QUO VADIS – A U.S. WWII Veteran Surveys America

Paul Hanway, U.S. WWII veteran, looks at America in the 21st Century and asks: Can it regain honor and respect for its founding principles?

by Paul S. Hanway Jr. for The International Chronicles

 

A friend pointed out to me on the subject of modern-day Americans' respect and honor for their country's fundamental founding principles that “things are different now”, and that few of us are left. “Us” mean those who served in WWII. That the days of respect and honor were a long time ago. I can’t disagree with that in any degree. But then one must ask “How? When? Why?”

The When dates to after WW II. Looking back at attitudes surrounding prior wars there was certainly disenchantment during the Revolution with many agreeing with Great Britain. The Civil War had the most severe schism with the South attempting to secede from the Union. World War I had its core of objectors who subsequently increased as reparations were imposed on Germany.

World War II, on the other hand had the fewest disagreeing, with cries for Isolationism sharply limited. Although it was in part an objection to war with Germany which led to the Congressional un-American activities investigations during the Depression due to the unrest caused by Nazis, Communists and members of the Ku Klux Klan. Subsequently in the ‘30s the focus was limited to Communism. In the period between the two wars many Germans and Russians escaped Communism and Nazism, but some were favorable to those beliefs. There was sabotage and treason during WW II.

Following the war “McCarthyism” turned many against the investigations, and many more were subsequently lulled into disbelieving the threat. The takeover by Communism of many countries in Europe, Asia and Africa expanded to the Korean and the Vietnam conflicts, but despite this many upheld isolationism as the proper direction to follow. The argument was that it was not our war to fight.

The post-war Baby Boom and the virtually-unmatched prosperity following WW II permitted a huge majority to lavish on their children what they and their parents were deprived of during the Depression. Involvement in war meant two outcomes which were perceived by many as negative. Involvement meant controls on prices and wages. More to the point, it led to reinstituting the military draft.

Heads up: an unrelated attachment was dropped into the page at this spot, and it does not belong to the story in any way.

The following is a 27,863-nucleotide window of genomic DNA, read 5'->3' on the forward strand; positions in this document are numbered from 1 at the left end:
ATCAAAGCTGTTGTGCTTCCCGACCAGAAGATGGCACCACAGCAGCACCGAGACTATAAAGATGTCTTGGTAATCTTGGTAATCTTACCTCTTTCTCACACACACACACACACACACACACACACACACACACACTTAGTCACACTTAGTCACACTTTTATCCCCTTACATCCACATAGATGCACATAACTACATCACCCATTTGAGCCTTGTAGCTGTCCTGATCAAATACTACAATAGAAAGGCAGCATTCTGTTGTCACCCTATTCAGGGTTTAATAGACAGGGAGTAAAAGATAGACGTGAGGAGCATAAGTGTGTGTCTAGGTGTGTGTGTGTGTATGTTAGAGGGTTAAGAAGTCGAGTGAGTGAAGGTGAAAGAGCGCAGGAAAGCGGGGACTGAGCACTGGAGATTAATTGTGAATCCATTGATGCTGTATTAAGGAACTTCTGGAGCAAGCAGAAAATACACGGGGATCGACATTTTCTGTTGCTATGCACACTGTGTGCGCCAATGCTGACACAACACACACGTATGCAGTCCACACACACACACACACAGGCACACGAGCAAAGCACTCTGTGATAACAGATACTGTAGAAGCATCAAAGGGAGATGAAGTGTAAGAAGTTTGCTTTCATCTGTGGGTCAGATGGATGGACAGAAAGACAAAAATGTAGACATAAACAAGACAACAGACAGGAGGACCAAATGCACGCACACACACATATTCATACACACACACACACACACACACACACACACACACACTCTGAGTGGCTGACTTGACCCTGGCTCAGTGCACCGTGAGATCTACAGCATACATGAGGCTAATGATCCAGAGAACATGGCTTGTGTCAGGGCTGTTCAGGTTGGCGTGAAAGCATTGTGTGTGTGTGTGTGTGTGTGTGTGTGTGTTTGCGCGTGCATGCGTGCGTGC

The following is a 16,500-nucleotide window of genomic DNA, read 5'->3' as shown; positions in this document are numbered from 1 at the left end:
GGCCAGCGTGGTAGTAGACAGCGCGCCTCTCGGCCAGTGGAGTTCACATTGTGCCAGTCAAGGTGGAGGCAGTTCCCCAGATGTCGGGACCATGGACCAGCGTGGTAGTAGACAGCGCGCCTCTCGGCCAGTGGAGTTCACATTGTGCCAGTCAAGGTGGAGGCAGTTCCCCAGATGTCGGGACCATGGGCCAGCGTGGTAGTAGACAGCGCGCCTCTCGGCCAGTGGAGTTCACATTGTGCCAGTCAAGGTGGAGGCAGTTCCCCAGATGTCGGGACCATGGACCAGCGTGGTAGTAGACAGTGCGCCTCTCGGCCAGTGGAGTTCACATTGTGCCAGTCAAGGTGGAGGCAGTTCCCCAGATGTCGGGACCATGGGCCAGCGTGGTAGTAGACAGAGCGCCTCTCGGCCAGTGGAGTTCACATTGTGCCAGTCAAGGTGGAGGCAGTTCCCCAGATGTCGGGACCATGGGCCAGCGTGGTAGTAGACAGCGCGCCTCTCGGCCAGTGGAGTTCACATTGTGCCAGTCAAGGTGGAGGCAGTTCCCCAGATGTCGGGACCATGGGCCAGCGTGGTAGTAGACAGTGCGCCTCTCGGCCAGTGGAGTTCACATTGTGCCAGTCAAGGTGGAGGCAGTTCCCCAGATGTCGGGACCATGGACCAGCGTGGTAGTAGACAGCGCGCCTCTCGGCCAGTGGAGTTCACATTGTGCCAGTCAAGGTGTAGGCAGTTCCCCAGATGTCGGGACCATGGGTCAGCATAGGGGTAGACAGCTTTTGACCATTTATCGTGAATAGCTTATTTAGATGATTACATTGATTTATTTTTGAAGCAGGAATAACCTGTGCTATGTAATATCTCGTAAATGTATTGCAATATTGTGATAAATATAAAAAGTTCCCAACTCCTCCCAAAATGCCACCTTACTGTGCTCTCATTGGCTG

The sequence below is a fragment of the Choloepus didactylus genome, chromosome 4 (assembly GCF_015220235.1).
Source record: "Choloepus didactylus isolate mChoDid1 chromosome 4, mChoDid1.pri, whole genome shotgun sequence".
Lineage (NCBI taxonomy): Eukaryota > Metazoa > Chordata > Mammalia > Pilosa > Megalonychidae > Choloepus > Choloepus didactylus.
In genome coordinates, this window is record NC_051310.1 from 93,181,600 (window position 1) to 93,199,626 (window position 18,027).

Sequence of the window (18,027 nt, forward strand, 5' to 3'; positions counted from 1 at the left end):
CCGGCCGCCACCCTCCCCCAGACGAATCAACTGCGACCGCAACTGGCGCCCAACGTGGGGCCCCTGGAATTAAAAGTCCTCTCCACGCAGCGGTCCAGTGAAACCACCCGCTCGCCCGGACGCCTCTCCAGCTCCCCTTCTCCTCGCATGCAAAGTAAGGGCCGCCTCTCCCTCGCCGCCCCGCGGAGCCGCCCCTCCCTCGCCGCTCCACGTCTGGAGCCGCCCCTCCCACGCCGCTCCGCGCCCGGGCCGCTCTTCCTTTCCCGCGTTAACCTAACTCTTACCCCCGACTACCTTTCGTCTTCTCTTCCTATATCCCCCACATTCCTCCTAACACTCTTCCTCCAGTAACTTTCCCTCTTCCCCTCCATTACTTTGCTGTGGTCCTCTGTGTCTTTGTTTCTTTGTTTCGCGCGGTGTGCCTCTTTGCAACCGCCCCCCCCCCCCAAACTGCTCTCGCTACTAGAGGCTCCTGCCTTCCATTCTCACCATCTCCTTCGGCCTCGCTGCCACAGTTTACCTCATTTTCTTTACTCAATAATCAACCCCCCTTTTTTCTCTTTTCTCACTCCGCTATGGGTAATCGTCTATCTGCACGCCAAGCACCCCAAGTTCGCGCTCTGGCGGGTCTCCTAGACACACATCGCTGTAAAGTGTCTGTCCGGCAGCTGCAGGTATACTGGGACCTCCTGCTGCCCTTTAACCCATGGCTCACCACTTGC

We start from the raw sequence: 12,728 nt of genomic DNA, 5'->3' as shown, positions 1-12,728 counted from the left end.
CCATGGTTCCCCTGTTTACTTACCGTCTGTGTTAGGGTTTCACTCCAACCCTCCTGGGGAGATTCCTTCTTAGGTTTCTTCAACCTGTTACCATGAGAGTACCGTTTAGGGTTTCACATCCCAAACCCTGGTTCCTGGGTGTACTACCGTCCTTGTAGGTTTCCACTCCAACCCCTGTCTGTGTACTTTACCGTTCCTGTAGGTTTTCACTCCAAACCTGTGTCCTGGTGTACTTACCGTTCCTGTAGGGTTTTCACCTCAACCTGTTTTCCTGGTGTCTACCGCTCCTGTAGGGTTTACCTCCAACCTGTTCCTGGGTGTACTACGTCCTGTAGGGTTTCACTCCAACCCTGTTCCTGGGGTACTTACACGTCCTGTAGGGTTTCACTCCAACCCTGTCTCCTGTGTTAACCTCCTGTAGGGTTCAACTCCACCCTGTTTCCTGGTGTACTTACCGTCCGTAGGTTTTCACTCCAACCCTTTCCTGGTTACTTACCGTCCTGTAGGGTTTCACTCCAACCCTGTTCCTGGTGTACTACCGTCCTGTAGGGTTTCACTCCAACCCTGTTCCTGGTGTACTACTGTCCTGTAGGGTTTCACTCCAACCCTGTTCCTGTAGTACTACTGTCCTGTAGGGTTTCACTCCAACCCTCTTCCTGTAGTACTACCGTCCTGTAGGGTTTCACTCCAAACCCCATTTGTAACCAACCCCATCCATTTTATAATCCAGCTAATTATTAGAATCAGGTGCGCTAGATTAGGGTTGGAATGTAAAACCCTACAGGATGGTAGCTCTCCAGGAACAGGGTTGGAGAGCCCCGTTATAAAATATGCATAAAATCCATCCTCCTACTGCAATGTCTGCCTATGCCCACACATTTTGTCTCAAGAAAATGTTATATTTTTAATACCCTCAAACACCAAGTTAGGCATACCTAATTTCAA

From the ‘20s through the ‘50s Communists were in fact attaining significant numbers of positions on college and university teaching staffs in addition to the infiltration of the State and Defense Departments of the government. Additionally they were making inroads in the world of Journalism, and of entertainment. Among the campuses indoctrinating students in anti-American attitudes were Chicago U., Harvard, Princeton, Boulder, Berkeley, Columbia U., and a number of the “Liberal” colleges.

Anti-war, anti-draft attitudes were promulgated on the campuses rising to fever pitch in the ‘60s. Students and others were being fed the “oppression” of government at all levels; the need to be “free” of rules and regulations; and that the desirable freedom included freedom of sexual relations, and an anti-Puritan philosophy. Women’s Lib was part of it, and morphed into “Right to choose” and equality of women to do any job a man was doing. Overriding all of this was a sharp rise in Secularism, the discounting of God and Religion in general, replaced with Man as God without the stringent prohibitions and strangling limitations. And of course the sudden availability and popularity of illicit drugs resulted in senses of euphoria which further convinced the youth of the correctness of their position and actions.

For young, highly impressionable people who know they can solve the world’s problems all of this made perfect sense. And to many still does. But what it also led to was the distaste for giving up this new-found freedoms and the prosperity that was attainable, for a life in the military where one was likely to get killed. The disguise for this attitude was the cry of the “illegal, immoral war” in Vietnam. Why go into the military if it can be avoided, even as a Peacenik or as an Objector heading for Canada? Faking, or even creating disabilities or illnesses to avoid the draft suddenly carried little stigma.